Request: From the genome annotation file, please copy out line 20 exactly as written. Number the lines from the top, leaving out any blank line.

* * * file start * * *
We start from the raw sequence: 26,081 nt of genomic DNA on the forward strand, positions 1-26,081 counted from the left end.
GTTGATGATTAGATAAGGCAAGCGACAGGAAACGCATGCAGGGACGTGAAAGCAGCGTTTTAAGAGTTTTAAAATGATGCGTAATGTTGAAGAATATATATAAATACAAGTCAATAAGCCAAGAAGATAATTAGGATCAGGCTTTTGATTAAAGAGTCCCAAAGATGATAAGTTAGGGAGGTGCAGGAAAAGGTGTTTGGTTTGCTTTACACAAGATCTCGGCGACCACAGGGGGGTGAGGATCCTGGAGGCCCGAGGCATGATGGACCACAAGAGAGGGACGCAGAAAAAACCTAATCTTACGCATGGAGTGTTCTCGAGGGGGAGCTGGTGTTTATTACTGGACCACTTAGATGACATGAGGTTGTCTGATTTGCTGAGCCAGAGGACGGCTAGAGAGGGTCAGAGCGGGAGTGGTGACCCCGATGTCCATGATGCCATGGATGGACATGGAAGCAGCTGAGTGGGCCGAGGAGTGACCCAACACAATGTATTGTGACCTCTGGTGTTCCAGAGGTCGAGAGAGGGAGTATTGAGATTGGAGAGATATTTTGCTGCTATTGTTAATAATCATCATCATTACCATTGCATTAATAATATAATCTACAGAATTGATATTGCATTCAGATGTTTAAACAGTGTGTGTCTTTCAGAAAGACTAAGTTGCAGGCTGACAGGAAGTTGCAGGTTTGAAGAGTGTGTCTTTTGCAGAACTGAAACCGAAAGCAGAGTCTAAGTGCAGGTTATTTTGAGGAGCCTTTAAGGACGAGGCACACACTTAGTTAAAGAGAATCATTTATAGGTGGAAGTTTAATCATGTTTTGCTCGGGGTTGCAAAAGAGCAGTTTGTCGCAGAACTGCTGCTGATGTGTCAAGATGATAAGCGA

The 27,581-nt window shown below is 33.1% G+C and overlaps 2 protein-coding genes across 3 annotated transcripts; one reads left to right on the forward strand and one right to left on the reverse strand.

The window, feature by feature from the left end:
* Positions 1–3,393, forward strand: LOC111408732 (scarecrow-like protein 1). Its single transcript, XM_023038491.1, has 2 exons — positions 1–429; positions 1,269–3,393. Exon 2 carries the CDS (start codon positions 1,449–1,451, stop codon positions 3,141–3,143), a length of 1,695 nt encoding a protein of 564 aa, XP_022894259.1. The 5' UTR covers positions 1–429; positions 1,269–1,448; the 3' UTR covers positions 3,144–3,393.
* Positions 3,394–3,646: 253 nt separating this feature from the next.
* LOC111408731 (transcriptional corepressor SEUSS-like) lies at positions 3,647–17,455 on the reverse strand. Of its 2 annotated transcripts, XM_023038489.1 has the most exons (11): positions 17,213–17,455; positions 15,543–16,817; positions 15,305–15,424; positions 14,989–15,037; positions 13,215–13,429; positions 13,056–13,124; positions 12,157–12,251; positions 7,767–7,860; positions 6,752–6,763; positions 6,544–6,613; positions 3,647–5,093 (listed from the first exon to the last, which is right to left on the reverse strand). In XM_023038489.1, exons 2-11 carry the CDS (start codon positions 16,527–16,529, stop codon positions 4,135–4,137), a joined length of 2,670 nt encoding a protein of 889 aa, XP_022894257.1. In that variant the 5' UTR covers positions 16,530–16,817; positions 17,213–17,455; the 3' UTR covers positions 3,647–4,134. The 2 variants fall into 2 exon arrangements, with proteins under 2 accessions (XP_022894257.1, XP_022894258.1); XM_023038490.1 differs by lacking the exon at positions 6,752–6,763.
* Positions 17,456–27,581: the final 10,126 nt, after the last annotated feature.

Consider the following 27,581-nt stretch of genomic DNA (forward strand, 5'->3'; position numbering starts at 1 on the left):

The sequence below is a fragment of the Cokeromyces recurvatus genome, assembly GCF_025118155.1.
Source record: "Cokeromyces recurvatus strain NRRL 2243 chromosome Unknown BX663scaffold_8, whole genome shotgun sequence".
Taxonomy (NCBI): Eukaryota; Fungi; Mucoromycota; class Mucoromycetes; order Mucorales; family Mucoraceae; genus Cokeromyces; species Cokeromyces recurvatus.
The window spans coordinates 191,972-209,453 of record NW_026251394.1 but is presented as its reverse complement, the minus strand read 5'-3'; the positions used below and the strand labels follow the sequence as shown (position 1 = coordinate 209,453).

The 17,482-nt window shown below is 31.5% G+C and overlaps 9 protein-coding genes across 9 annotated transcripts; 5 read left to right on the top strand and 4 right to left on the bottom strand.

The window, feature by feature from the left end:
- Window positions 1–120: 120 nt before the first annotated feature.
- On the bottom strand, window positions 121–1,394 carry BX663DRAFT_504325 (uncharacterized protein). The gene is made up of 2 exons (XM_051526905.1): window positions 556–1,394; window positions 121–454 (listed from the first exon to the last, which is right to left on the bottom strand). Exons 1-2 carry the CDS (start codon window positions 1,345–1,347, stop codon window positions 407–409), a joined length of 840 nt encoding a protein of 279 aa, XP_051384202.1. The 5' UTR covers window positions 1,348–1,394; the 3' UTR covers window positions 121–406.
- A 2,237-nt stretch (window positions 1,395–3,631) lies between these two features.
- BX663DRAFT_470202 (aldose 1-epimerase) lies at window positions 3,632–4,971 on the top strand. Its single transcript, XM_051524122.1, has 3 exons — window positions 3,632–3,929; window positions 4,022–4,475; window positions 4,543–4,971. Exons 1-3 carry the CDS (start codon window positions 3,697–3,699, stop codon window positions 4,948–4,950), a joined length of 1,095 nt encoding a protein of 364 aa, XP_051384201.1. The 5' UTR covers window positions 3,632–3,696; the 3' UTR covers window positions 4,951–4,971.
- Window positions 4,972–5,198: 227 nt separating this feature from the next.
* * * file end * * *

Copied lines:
- Window positions 4,972–5,198: 227 nt separating this feature from the next.